Wish you all the best
Hi Ayla sorry to hear your mum is on palliative care. I'm sure they will try absolutely everything to help her.
I have Oesophagal cancer and have had 4 rounds of chemo. I have a scan on Monday which will see if it's made any difference. They have scheduled an op for December to remove tumour but it is all very worrying and of course you wonder whether it will work. I'm apprehensive as it's a 6 to 8 hr op with quite a long recovery time. I have full trust in them but don't know what to expect.
Wish you all the best for your mum
My husband when diagnosed was advised that he had 4 months without treatment, and if lucky 1 year with, the initial specialist advised him to go home and put his house in order, and that is what we started doing.. our focus was so on the possible negative outcome that for a short time we stopped living the best life each and every day..... The main Oncologist told him that they would do everything they could to make him comfortable, but he was now a terminal patient on palliative care... that word, Palliative was very scary, possibly because we saw it as being the treatment given over the final months of life... in our case this has not been what Palliative care has been, it has been three and a half years of initially learning to understand how to live with Dal's condition and then living the very best life we can... he is now heading in to his 88th treatment, he has moved from FLOT on to Immuno/targeted therapy and it is definitely giving him longer life expectancy than we were originally advised..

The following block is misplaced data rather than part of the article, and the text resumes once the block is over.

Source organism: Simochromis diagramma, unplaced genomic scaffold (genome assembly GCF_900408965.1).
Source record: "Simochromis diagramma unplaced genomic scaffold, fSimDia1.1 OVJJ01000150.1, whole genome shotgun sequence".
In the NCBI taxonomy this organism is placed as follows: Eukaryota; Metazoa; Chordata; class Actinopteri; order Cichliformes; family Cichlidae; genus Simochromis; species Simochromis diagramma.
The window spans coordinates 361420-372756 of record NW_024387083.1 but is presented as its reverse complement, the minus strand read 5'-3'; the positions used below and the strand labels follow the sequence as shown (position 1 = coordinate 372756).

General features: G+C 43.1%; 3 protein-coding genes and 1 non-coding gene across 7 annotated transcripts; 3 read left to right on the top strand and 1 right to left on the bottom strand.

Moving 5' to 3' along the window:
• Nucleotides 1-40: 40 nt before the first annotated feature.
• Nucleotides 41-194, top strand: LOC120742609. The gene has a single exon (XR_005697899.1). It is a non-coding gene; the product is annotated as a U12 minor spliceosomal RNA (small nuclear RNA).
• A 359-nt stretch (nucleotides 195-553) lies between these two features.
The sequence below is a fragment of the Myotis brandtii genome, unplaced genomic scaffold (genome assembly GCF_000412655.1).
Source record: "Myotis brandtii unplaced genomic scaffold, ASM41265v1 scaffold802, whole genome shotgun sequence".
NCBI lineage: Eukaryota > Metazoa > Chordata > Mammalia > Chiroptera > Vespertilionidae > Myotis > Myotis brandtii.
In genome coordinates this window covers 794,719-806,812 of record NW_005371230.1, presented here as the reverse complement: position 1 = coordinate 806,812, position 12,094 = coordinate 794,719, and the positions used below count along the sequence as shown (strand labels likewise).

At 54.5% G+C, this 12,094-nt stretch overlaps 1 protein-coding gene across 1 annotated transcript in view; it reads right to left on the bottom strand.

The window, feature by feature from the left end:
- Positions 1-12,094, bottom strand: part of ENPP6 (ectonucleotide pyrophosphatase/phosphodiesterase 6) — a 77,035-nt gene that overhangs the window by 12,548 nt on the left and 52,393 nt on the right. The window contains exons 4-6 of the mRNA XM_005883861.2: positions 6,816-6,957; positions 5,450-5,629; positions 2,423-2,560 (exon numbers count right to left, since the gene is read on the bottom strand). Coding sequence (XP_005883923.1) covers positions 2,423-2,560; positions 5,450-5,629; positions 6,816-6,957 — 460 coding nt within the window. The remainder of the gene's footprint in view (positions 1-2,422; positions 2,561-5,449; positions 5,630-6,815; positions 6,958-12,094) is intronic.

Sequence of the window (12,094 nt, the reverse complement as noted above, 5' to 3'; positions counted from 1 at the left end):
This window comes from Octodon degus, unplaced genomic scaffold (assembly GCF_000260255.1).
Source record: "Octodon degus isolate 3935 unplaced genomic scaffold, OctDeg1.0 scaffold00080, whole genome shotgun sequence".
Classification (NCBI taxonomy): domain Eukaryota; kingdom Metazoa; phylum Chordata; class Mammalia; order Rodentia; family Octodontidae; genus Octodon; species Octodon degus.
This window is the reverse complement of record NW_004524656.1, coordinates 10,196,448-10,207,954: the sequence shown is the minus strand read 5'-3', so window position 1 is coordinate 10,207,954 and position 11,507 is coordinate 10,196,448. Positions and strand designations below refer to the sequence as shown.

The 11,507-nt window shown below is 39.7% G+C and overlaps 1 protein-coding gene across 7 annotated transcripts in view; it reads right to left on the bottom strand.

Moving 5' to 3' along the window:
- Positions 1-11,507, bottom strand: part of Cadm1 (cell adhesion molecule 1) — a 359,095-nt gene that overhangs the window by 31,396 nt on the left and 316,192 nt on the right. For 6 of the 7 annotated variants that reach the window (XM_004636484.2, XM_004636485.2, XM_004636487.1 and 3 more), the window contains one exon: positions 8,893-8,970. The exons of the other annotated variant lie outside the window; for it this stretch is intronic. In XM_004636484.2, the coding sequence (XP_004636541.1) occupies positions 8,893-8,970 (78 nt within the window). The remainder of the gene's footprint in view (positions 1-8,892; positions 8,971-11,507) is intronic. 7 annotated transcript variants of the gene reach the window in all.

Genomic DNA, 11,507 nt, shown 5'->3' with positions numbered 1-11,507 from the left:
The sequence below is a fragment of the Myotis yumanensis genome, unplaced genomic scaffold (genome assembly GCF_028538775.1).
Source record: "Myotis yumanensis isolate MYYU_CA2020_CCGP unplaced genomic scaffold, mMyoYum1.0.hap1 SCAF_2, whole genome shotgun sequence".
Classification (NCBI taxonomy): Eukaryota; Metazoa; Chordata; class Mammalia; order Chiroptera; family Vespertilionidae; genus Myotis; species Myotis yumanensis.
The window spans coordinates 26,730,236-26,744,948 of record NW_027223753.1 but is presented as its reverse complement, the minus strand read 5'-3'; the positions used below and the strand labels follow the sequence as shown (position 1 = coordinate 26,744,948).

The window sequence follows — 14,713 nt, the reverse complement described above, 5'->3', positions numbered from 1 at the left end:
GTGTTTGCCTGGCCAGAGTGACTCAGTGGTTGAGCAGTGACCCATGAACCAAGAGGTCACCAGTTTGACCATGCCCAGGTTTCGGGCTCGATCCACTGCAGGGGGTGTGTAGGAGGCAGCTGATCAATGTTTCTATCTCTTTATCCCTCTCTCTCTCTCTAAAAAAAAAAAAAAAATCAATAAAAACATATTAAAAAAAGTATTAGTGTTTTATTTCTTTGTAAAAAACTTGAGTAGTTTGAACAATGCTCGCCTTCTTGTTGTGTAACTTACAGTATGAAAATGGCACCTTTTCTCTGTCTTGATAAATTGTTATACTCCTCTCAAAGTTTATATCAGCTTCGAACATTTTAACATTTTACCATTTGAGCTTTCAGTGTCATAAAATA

His throat tumour is stable, it will never get smaller, his liver and lungs have reacted really well with limited mets found now.
I am telling you all this because it is important that you and your Dad focus on the positives of what the treatment can give, rather than the negatives of a prognosis that may not be correct. As long as the tumour does not get any bigger, the treatment is working and that is what is important right now ..
I wish you Dad every success with this
Thank you for your response - i found it really helpful!
Dal sounds like an absolute trooper as is, i believe, my dad and I know that he will keep fighting and positive for as long as he possible can.
As a loved one, I find the prognosis element really difficult. Finding out initial prognosis I wanted to move back home to be with him and take long leave from my job, do trips together and any bucket list things he wants to do but at the same time it's such a difficult disease we hopefully will have years with him in which case I can't quit my job and move home (for ref I am 25 and live 4 hours away from my parents) and I also don't want to treat him like he's got months left (i.e. saying we should do bucket list type activities together) because that's not a nice feeling for him.